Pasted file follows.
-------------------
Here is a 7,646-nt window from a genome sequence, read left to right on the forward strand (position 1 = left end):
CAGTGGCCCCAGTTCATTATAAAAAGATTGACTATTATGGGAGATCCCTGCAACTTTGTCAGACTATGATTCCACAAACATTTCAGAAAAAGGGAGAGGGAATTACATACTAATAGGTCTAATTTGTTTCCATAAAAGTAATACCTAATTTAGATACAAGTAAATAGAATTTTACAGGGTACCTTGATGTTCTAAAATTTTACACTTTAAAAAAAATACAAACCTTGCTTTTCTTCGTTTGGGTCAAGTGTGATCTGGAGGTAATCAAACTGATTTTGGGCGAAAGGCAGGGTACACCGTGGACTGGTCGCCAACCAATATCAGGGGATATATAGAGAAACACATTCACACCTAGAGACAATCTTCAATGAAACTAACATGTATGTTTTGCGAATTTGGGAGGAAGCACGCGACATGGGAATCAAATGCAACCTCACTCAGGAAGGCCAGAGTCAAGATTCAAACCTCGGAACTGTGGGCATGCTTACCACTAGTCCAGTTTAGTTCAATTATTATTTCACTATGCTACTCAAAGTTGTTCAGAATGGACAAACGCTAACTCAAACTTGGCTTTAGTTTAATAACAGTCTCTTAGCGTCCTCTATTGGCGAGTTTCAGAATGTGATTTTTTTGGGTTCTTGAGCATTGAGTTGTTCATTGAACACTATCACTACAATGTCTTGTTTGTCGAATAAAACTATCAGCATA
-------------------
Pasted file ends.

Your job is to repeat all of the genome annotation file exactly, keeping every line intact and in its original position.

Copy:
Here is a 7,646-nt window from a genome sequence, read left to right on the forward strand (position 1 = left end):
CAGTGGCCCCAGTTCATTATAAAAAGATTGACTATTATGGGAGATCCCTGCAACTTTGTCAGACTATGATTCCACAAACATTTCAGAAAAAGGGAGAGGGAATTACATACTAATAGGTCTAATTTGTTTCCATAAAAGTAATACCTAATTTAGATACAAGTAAATAGAATTTTACAGGGTACCTTGATGTTCTAAAATTTTACACTTTAAAAAAAATACAAACCTTGCTTTTCTTCGTTTGGGTCAAGTGTGATCTGGAGGTAATCAAACTGATTTTGGGCGAAAGGCAGGGTACACCGTGGACTGGTCGCCAACCAATATCAGGGGATATATAGAGAAACACATTCACACCTAGAGACAATCTTCAATGAAACTAACATGTATGTTTTGCGAATTTGGGAGGAAGCACGCGACATGGGAATCAAATGCAACCTCACTCAGGAAGGCCAGAGTCAAGATTCAAACCTCGGAACTGTGGGCATGCTTACCACTAGTCCAGTTTAGTTCAATTATTATTTCACTATGCTACTCAAAGTTGTTCAGAATGGACAAACGCTAACTCAAACTTGGCTTTAGTTTAATAACAGTCTCTTAGCGTCCTCTATTGGCGAGTTTCAGAATGTGATTTTTTTGGGTTCTTGAGCATTGAGTTGTTCATTGAACACTATCACTACAATGTCTTGTTTGTCGAATAAAACTATCAGCATA